Meeting Agendas & Minutes:
Power Point Presentations from July 17, 2014 Meeting:
- Welcome, Opening Remarks, and Work Group Goals - Ryan Tetreault, DPH Private Well Program
- Overview of the DEEP LFWTW General Permit - James Creighton, DEEP Bureau of Materials Management and Compliance Assurance - Water Permitting & Enforcement
- Types of Systems that Backwash/Determining Backwash Flows - Regu Regunathan, Water Quality Association
Individuals in attendance at the July 27, 2014 and July 30, 2014 meetings were given the opportunity to submit questions and comments. The questions/comments are provided in black font, followed by an answer or feedback to comments in blue font. Responses were compiled with input from the Department of Energy and Environmental Protection Bureau of Materials Management and Compliance Assurance - Water Permitting & Enforcement and the Department of Public Health’s Environmental Engineering and Private Well Programs.
- Please define “General Permit” and how it differs from a “Regulations”.
- What is “enforcement” regarding a General Permit (both in general and specifically regarding the LFWTW general permit)? How is it carried out and by whom?
Enforcement of this general permit (meaning taking any steps necessary to assure compliance with the general permit) will be considered a low enforcement priority of DEEP. However, Section 5(a) of the LFWTW general permit gives the commissioner of DEEP the authority to “take any action provided by law to abate a violation of this general permit”. Most likely it would take evidence of or the likelihood of some type of environmental or health threat for enforcement proceedings to begin. However, some type of continued and willful violations of the general permit could provide enough of a basis for enforcement proceedings.
- If a general permit is revoked and a violation continues, then what?
Continued and willful violations of the general permit could provide enough of a basis for enforcement proceedings through DEEP.
- Why is arsenic becoming a bigger problem? Is it just a new awareness of it?
Arsenic occurs naturally in bedrock all over the world. When groundwater comes in contact with the bedrock, the arsenic may leach out and contaminate a well. Arsenic is considered toxic and can have a variety of adverse health effects if people are exposed at high enough levels and for a long period of time. Arsenic is classified as a human cancer-causing agent, which has been associated with increased risk of lung, bladder and skin cancers. The Department of Public Health’s Environmental and Occupational Health Assessment (EOHA) Program evaluates and quantifies health risks posed by environmental and occupational exposures to chemicals and radiation. The EOHA Program received several anecdotal reports of private wells with elevated arsenic levels that prompted the issuance of a press release on March 18, 2013 “DPH Recommends Arsenic and Uranium Testing for Private Wells” and EHS Circular Letter # 2013-11 to Local Health Departments.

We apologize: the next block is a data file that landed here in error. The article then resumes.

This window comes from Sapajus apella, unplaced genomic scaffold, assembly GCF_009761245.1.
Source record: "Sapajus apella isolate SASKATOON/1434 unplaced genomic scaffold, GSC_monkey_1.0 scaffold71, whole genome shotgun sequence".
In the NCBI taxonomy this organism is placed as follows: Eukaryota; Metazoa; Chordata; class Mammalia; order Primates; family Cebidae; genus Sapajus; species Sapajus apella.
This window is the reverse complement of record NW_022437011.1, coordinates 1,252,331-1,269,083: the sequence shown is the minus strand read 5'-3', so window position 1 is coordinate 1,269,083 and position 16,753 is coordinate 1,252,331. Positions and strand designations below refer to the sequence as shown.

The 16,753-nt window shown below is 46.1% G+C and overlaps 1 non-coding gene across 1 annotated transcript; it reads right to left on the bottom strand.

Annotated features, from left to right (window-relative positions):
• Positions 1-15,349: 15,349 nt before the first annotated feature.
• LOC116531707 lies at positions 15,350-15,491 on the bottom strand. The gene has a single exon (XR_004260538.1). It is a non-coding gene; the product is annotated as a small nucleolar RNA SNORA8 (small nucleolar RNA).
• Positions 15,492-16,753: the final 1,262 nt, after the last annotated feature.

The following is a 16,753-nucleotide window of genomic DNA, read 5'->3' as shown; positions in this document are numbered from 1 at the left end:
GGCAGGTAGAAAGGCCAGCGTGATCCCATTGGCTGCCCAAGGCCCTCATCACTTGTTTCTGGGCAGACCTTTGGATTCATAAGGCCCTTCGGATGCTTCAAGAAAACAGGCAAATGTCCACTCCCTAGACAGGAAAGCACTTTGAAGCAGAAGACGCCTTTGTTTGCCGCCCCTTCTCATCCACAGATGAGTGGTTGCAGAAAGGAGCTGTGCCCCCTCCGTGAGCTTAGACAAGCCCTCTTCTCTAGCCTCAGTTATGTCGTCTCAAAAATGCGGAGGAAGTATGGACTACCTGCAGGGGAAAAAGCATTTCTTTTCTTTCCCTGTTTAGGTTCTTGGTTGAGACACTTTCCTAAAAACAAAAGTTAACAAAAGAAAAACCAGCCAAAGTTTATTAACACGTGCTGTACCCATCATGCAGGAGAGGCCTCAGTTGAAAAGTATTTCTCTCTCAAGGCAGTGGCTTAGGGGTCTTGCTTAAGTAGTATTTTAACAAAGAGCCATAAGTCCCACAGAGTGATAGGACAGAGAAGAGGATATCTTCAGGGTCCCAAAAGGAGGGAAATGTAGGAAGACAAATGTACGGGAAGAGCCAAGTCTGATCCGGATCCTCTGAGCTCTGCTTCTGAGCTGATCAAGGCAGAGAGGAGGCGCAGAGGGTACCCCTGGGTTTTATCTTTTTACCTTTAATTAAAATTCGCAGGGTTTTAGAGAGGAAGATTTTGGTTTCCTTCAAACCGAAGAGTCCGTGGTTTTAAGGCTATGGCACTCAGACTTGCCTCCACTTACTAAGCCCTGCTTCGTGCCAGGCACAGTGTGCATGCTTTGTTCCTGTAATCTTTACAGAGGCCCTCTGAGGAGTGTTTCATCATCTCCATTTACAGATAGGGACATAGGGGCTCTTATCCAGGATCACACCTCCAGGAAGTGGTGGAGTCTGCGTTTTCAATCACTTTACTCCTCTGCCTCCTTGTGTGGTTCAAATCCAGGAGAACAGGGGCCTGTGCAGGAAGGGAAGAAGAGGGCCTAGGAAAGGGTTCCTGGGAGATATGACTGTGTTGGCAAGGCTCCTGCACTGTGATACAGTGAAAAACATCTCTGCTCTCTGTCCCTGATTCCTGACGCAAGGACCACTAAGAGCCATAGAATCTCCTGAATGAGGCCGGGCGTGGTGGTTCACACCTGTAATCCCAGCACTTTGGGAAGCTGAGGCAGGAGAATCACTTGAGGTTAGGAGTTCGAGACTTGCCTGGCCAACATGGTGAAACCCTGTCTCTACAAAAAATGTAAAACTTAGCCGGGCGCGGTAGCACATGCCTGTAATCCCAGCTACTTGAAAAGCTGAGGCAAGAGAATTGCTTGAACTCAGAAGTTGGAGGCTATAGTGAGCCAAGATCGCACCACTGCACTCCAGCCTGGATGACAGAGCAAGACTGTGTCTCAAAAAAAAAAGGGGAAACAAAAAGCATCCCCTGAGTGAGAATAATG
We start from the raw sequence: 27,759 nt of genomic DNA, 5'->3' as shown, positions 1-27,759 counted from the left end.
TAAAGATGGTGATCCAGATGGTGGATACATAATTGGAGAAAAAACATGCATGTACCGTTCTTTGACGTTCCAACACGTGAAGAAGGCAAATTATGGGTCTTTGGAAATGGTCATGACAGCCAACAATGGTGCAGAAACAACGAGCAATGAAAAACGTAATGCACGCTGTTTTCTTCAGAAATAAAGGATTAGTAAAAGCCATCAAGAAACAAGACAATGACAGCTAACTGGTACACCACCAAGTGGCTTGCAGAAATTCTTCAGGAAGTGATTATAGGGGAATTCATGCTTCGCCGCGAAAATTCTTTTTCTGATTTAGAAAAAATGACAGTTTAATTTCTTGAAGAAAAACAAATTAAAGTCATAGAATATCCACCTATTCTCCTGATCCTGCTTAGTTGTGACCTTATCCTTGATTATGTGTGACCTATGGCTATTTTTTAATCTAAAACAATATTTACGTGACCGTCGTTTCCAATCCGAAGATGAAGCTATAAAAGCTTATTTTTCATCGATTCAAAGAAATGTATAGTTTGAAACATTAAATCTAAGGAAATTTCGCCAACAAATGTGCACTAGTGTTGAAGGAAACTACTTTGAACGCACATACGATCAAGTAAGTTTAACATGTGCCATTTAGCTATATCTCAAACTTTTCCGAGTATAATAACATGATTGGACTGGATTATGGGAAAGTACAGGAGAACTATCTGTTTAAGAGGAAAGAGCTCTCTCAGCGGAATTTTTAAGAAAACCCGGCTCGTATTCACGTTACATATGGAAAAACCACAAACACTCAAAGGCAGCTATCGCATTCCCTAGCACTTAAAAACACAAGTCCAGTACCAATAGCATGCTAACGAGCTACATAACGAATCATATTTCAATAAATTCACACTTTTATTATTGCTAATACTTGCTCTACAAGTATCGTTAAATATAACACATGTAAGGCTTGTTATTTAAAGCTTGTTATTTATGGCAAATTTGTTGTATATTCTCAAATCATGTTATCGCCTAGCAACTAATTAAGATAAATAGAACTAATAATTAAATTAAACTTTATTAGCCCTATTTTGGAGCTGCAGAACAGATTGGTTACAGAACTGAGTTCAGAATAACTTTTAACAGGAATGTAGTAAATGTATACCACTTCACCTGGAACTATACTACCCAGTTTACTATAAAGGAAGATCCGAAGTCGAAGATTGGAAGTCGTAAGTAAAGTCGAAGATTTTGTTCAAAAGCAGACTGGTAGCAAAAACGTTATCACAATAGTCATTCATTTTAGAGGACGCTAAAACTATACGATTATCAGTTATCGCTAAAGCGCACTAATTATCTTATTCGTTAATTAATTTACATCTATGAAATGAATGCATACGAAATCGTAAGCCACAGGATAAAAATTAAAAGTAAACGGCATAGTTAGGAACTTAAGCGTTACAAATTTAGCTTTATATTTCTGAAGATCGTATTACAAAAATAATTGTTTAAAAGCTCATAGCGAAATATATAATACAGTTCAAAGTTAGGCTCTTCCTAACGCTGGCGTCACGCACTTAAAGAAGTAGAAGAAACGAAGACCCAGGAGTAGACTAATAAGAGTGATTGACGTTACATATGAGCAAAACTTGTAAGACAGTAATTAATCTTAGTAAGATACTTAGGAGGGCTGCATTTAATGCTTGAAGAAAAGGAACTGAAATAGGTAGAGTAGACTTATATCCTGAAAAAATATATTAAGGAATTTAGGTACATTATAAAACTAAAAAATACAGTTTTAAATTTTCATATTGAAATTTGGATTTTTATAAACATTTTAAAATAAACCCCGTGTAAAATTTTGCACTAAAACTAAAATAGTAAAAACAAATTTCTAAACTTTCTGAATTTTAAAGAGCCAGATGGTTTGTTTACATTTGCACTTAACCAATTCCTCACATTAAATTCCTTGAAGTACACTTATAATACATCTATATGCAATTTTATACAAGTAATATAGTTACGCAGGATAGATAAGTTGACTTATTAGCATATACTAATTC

- Will copies of all the power points be on the DPH website?
Yes, all power point presentations gave during the 7/17/14 workgroup meeting are posted on the DPH Private Well Program website: www.ct.gov/dph/privatewells.
- If there are no records for the existing SSDS, should B-100a soil testing be conducted?
Firstly, the property owner, or property owner’s agent, should be advised that there are minimum setbacks required from the onsite sewage system; therefore because there are no records on file it will be necessary to determine its location to ensure compliance with the general permit. Secondly, they should be made aware that the Water Treatment Wastewater Disposal System/Structure (WTWDS) needs to be located above ledge rock and seasonal high groundwater as noted in the general permit, therefore gathering soil information in the area of the proposed WTWDS is necessary. If public sewers are not available, and the local health department is concerned that the WTWDS may affect soil characteristics or hydraulic conditions that could reduce the potential repair area for the onsite sewage system, then they can request a “B100a” review, which would include soil testing for a septic repair if information is not available. It would make sense to gather soil information for the WTWDS, the septic system repair area, and locate the existing septic system at the same time.
For those not familiar with the term “B100a”, it is used to reference Public Health Code Section 19-13-B100a that governs certain construction activities on sites relying on septic systems, and it is enforced by the local director of health. Certain activities (building additions and conversions, accessory structures, etc.) are specifically cited in B100a, whereas subsection (e) of the regulation includes broad language that govern “any other activity” that may affect “soil characteristics or hydraulic conditions” on a septic system site, and that subsection can be utilized to regulate activities that can affect onsite sewage disposal such as the installation of storm water infiltration systems, drilling replacement wells, and site modifications (filling & grade cuts). The Department of Public Health (DPH) Environmental Engineering Program (EEP) would support local health departments utilizing their existing B100a review process/protocol in their review of proposed WTWDSs. The local director of health should authorize such reviews and support the position that the WTWDS constitutes an activity governed by subsection (e) of B100a.
- The CT Public Health Code says that it prohibits the discharge of wastewater from treatment systems (i.e. softeners, iron or manganese removal filters.) Do acid neutralizers or carbon filters (that discharge wastewater and are not removing VOC’s) fall under this code as well?
Yes. All water treatment system wastewater, except limited quantities of certain point-of-use (POU) wastewater, cannot discharge to the septic system, even if the wastewater is solely generated from “fluffing up” a filter medium. Point of Use (POU) water treatment (i.e., kitchen sink) wastewater that is deemed to be incidental to the occupancy of a building and not a concern to the functioning of the septic system, can be authorized by DPH to discharge to septic systems. Currently, the discharge of point-of-use reverse osmosis reject water with flows less than 30 gpd for single-family homes is the only authorized discharge to septic systems.